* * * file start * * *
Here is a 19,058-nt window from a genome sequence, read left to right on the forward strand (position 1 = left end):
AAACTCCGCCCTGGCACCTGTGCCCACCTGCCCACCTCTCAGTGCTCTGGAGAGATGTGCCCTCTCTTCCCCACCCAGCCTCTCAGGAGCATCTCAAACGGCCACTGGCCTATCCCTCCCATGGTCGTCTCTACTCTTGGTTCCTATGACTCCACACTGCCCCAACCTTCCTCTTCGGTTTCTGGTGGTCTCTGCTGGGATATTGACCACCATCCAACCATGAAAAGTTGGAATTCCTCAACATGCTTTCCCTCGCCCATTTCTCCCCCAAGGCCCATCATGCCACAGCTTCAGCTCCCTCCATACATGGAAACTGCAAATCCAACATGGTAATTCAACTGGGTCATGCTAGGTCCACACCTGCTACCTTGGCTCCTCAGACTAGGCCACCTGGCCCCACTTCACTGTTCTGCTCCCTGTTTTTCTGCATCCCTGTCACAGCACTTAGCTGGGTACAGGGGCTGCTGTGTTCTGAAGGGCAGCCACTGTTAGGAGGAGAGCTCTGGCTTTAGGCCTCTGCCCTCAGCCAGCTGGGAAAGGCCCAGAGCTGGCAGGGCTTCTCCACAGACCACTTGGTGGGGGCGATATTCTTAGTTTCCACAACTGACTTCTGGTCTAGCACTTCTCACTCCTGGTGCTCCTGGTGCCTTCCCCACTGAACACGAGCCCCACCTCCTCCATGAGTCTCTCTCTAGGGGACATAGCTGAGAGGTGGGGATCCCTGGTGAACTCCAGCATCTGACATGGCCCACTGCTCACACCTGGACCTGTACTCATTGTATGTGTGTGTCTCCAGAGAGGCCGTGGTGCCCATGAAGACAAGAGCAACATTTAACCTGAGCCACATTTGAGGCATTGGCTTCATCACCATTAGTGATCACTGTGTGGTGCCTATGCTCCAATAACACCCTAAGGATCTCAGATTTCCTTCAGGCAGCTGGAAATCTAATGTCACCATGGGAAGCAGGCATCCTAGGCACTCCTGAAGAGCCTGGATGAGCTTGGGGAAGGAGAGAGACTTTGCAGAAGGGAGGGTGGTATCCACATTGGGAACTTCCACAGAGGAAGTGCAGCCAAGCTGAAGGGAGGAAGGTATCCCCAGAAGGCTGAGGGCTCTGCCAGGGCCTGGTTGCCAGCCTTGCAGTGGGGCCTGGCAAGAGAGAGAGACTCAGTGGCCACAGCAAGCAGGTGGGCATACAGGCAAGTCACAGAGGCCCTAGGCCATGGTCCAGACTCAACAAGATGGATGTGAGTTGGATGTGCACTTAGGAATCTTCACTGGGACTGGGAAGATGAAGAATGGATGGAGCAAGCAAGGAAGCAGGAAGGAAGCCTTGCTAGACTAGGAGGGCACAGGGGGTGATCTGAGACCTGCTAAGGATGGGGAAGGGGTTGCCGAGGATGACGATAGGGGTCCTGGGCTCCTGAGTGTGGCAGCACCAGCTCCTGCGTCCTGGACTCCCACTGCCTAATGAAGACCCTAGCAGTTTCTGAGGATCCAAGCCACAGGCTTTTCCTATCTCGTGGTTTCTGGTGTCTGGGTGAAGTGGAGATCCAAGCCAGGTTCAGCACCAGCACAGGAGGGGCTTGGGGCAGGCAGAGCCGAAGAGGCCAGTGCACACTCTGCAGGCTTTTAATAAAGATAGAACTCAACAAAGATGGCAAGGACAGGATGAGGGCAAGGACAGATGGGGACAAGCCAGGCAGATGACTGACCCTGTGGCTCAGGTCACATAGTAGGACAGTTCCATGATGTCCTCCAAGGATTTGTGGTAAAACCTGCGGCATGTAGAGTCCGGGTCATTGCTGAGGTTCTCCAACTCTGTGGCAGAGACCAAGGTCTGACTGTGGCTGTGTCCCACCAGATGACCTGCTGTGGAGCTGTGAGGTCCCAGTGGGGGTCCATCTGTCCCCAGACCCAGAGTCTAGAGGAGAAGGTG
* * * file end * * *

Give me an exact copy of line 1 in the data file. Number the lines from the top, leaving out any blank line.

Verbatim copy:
Here is a 19,058-nt window from a genome sequence, read left to right on the forward strand (position 1 = left end):